New JCESR consortium aims to make U.S. a battery powerhouse

Motor Trend — In an effort to bolster battery science and manufacturing prospects in the  United States and stay on top of a global industry valued at $42 billion – and  growing about 8 percent annually – the Department of Energy is set to fund the  new Joint Center for Energy Storage Research, to the tune of up to $120 million  over the next five years.

JCESR (pronounced “J Caesar”) will be headed by Illinois’ Argonne National  Laboratory, one of the nation’s leading research and development institutes that  has also left its fingerprints all over the Chevrolet Volt’s lithium-ion battery  chemistry. JCESR’s purpose is to accelerate battery R&D for transportation  and power grid applications, which could have an enormous technological impact  on future plug-in hybrids and electric vehicles, plus their life source.  Collaborations between research entities and private companies are not uncommon,  but JCESR’s scale, parties involved, level of federal and state financial  commitment, and technical depth have the consortium being likened to the  Manhattan Project of battery tech around the news-sphere. JCESR is the DOE’s  fourth Energy Innovation Hub.

A critical JCESR feature is putting top scientists and engineers under the  same roof, remarked U.S. Secretary of Energy Steven Chu at a press conference in  downtown Chicago. A new JCESR facility will be built on the Argonne lcampus,  with $5 million contributed from the Illinois Jobs Now! program for its  construction. Additionally, JCESR will be capable of prototyping and  manufacturing on small scales, all while communicating with potential companies  that’ll handle large-scale production (as seen fit). Being able to streamline  operations – moving from the starting lab to a manufacturing test bench – in a  single location is a huge draw. Argonne director Eric Isaacs asserts JCESR will  be looking “beyond lithium-ion” and will dive into the molecular level and  complex new materials. Other battery-related startups and companies are  predicted to flock to the Chicago region too.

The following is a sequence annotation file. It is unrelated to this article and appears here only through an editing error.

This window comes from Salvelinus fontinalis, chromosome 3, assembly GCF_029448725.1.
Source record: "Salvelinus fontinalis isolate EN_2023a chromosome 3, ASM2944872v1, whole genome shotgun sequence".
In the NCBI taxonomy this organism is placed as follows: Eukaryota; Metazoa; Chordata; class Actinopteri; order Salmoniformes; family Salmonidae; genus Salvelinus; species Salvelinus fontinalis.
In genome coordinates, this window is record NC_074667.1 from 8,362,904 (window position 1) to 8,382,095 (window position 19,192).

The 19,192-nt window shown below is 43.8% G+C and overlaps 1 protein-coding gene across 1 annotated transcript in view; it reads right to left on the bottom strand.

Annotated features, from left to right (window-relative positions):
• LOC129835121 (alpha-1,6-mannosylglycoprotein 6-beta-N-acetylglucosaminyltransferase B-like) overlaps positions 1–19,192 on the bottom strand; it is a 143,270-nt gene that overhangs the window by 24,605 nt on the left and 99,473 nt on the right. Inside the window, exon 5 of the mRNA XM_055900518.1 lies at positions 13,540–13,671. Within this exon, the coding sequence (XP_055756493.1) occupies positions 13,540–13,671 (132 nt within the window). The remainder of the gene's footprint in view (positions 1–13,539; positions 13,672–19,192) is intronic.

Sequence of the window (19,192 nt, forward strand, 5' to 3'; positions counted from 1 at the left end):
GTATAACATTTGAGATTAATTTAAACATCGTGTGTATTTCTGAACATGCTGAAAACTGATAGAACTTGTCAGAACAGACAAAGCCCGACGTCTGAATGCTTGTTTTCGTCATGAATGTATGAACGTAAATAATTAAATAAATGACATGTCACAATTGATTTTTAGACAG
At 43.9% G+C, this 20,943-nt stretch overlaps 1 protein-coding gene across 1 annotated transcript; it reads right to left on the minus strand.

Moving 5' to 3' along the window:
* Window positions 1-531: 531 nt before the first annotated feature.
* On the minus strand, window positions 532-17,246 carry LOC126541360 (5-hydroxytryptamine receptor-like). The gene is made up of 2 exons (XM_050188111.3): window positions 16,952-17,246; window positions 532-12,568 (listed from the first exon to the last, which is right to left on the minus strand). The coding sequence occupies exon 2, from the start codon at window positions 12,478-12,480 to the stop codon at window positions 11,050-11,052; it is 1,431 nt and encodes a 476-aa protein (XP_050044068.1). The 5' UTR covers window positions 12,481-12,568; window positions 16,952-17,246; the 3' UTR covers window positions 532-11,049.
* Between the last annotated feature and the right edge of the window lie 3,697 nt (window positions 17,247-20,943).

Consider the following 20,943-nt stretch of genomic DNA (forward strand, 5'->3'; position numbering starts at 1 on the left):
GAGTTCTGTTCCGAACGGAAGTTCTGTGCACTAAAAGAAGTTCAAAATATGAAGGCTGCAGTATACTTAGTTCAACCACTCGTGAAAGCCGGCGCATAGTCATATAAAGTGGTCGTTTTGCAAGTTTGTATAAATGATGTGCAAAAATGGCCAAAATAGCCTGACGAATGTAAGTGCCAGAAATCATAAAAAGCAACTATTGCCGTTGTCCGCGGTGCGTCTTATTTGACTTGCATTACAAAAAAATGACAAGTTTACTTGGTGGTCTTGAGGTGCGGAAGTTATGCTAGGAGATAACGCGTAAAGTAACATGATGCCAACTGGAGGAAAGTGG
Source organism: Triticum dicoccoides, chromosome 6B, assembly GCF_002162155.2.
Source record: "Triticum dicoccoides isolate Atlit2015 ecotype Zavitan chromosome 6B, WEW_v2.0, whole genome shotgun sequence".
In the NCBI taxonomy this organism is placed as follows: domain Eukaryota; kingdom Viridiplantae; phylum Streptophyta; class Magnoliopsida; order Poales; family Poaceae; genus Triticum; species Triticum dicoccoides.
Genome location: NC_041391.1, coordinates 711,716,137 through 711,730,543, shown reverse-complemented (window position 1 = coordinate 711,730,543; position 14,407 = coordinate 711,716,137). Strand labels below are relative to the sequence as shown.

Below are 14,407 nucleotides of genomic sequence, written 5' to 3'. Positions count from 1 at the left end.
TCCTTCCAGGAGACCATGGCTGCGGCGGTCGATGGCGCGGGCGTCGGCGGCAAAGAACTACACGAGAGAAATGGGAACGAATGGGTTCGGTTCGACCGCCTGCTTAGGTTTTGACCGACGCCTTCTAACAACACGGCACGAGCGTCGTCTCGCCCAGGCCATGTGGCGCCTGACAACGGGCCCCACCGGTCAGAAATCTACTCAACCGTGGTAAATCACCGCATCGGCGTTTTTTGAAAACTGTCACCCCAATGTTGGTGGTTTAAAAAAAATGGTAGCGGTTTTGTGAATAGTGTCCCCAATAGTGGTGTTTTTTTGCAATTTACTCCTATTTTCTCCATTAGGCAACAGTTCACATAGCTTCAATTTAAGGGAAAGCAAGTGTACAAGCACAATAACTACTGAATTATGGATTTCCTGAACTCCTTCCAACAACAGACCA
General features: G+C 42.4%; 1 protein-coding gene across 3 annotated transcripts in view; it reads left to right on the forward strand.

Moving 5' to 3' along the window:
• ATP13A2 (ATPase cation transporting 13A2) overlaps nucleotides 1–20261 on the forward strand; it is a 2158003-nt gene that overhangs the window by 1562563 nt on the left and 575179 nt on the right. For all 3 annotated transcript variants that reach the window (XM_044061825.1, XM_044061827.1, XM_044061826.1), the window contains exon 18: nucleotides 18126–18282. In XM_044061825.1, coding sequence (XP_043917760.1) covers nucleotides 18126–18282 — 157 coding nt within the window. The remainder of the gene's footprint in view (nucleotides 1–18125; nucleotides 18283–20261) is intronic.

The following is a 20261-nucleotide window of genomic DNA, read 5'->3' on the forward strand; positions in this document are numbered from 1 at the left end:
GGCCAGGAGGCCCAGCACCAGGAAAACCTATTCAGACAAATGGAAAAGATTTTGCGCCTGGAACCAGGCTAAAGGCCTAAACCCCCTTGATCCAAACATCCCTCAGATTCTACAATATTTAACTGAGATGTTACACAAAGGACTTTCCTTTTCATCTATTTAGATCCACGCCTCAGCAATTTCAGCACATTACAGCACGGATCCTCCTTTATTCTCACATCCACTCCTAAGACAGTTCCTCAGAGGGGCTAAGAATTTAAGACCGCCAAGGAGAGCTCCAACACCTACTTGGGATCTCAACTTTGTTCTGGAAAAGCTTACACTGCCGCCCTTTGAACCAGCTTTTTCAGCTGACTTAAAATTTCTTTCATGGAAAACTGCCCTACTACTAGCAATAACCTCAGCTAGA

The goals are aggressive. Given JCESR’s experimentation and boundary-pushing  plans, Isaacs identifies a need for battery improvements in factors of five:  5-times more power and 5-times less expensive in 5 years’ time. Chu, for a bit  of comic relief, said a factor of four would have worked but five was a better  number. Ambitious? Absolutely. And if JCESR is successful within the allotted  timeframe, the door will be open for another 5 years of DOE support.

So what does that mean for cars? It’s too early to tell, but if all goes  well, we wouldn’t expect whatever tech that springs out of JCESR to make it onto  the auto market immediately. JCESR’s presence isn’t harkening the demise of  conventionally powered vehicles. But with some of nation’s brightest minds  dedicated to advancing technology widely acknowledged as being critical to the  U.S.’s energy security and reinforcing an aging electrical infrastructure, it’s  hard to imagine the future of plug-in vehicles’ battery energy and power density  are anything but beet-red rosy. And in the face of major battery competition  stemming from Japan and South Korea, it’s promising that American brainpower and  manufacturing capacity will be forging ahead on home turf. Read more.

Posted December 3, 2012